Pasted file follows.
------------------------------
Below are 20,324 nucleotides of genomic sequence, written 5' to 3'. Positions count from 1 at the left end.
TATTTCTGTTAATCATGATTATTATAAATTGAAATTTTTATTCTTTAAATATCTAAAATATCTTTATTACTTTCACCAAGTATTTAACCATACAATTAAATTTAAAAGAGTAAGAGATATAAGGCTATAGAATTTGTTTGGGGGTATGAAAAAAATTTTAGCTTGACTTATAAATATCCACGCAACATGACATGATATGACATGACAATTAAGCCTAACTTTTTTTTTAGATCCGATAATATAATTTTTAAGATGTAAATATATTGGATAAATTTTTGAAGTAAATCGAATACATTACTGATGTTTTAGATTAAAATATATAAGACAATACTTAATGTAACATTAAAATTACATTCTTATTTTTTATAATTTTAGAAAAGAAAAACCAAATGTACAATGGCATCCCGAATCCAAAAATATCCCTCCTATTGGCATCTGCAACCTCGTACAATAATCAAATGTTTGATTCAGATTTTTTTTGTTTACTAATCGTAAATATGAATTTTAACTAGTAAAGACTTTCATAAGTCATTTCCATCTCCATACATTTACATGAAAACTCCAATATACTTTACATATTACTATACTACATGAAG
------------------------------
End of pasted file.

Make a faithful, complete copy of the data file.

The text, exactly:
Below are 20,324 nucleotides of genomic sequence, written 5' to 3'. Positions count from 1 at the left end.
TATTTCTGTTAATCATGATTATTATAAATTGAAATTTTTATTCTTTAAATATCTAAAATATCTTTATTACTTTCACCAAGTATTTAACCATACAATTAAATTTAAAAGAGTAAGAGATATAAGGCTATAGAATTTGTTTGGGGGTATGAAAAAAATTTTAGCTTGACTTATAAATATCCACGCAACATGACATGATATGACATGACAATTAAGCCTAACTTTTTTTTTAGATCCGATAATATAATTTTTAAGATGTAAATATATTGGATAAATTTTTGAAGTAAATCGAATACATTACTGATGTTTTAGATTAAAATATATAAGACAATACTTAATGTAACATTAAAATTACATTCTTATTTTTTATAATTTTAGAAAAGAAAAACCAAATGTACAATGGCATCCCGAATCCAAAAATATCCCTCCTATTGGCATCTGCAACCTCGTACAATAATCAAATGTTTGATTCAGATTTTTTTTGTTTACTAATCGTAAATATGAATTTTAACTAGTAAAGACTTTCATAAGTCATTTCCATCTCCATACATTTACATGAAAACTCCAATATACTTTACATATTACTATACTACATGAAG